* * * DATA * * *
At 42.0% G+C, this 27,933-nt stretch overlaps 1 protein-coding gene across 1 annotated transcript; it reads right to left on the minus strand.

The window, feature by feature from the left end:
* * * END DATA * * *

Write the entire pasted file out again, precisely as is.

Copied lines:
At 42.0% G+C, this 27,933-nt stretch overlaps 1 protein-coding gene across 1 annotated transcript; it reads right to left on the minus strand.

The window, feature by feature from the left end: